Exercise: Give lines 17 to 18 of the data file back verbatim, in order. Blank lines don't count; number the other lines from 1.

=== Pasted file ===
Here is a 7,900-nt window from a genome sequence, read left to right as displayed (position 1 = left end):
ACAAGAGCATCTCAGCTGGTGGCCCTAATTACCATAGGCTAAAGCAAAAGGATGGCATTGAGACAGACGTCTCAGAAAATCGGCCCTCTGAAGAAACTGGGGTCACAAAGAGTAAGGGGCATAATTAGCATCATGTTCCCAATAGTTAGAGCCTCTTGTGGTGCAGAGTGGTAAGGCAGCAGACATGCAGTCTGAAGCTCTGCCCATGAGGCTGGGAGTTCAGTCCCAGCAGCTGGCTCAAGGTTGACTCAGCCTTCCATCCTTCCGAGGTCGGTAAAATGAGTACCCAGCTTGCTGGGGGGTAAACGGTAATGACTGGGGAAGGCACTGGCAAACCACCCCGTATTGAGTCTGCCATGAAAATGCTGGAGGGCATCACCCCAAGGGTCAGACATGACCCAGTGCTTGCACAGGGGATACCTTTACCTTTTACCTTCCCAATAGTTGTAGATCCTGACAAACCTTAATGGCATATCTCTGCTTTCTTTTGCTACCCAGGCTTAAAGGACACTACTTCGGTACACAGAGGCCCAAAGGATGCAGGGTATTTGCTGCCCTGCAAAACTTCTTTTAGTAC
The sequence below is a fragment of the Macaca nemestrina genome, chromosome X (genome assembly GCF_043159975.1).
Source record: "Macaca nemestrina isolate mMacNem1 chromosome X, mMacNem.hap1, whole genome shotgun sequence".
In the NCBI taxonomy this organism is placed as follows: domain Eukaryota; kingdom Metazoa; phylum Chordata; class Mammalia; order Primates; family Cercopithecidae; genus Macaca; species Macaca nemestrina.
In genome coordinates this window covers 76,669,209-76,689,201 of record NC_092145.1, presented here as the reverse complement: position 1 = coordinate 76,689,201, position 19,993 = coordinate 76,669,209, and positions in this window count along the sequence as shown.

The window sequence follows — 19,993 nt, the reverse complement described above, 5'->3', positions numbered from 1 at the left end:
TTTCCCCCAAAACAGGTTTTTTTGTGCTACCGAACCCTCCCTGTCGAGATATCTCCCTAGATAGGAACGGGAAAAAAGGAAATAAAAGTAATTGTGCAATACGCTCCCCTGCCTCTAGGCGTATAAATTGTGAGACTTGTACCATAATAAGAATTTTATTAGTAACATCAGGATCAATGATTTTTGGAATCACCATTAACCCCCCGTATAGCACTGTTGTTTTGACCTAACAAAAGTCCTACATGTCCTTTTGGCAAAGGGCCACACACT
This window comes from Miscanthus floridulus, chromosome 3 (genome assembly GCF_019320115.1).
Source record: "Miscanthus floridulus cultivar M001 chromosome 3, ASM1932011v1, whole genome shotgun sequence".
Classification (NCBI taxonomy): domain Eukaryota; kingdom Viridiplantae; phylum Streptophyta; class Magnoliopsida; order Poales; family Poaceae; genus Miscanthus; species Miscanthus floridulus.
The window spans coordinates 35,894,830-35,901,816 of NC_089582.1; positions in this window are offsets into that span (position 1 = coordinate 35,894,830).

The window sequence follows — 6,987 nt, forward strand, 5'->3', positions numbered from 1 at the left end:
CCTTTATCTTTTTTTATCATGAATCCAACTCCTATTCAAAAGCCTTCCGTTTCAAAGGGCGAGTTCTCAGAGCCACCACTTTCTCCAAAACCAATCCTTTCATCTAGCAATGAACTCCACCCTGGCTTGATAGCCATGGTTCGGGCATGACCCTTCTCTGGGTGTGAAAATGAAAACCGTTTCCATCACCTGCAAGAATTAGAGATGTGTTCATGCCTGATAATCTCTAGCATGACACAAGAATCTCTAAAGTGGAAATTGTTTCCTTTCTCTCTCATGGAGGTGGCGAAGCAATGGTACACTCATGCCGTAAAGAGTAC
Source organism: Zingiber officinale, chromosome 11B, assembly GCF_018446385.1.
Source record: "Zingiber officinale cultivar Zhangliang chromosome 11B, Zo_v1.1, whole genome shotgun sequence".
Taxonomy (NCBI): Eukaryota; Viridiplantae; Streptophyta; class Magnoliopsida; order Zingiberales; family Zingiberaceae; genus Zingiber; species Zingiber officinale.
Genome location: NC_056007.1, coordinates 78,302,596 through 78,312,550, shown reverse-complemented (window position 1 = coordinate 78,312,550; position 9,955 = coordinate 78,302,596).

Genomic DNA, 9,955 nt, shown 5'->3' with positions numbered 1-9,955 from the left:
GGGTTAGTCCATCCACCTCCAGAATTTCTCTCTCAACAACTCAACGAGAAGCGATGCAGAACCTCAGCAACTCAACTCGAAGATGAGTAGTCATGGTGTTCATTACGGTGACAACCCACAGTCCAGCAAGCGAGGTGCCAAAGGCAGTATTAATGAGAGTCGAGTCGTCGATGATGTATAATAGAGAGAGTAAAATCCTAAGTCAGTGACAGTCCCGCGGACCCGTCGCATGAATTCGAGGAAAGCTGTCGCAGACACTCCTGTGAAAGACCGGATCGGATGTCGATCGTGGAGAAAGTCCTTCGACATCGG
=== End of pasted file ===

Taxonomy (NCBI): Eukaryota; Viridiplantae; Streptophyta; class Magnoliopsida; order Zingiberales; family Zingiberaceae; genus Zingiber; species Zingiber officinale.
Genome location: NC_056007.1, coordinates 78,302,596 through 78,312,550, shown reverse-complemented (window position 1 = coordinate 78,312,550; position 9,955 = coordinate 78,302,596).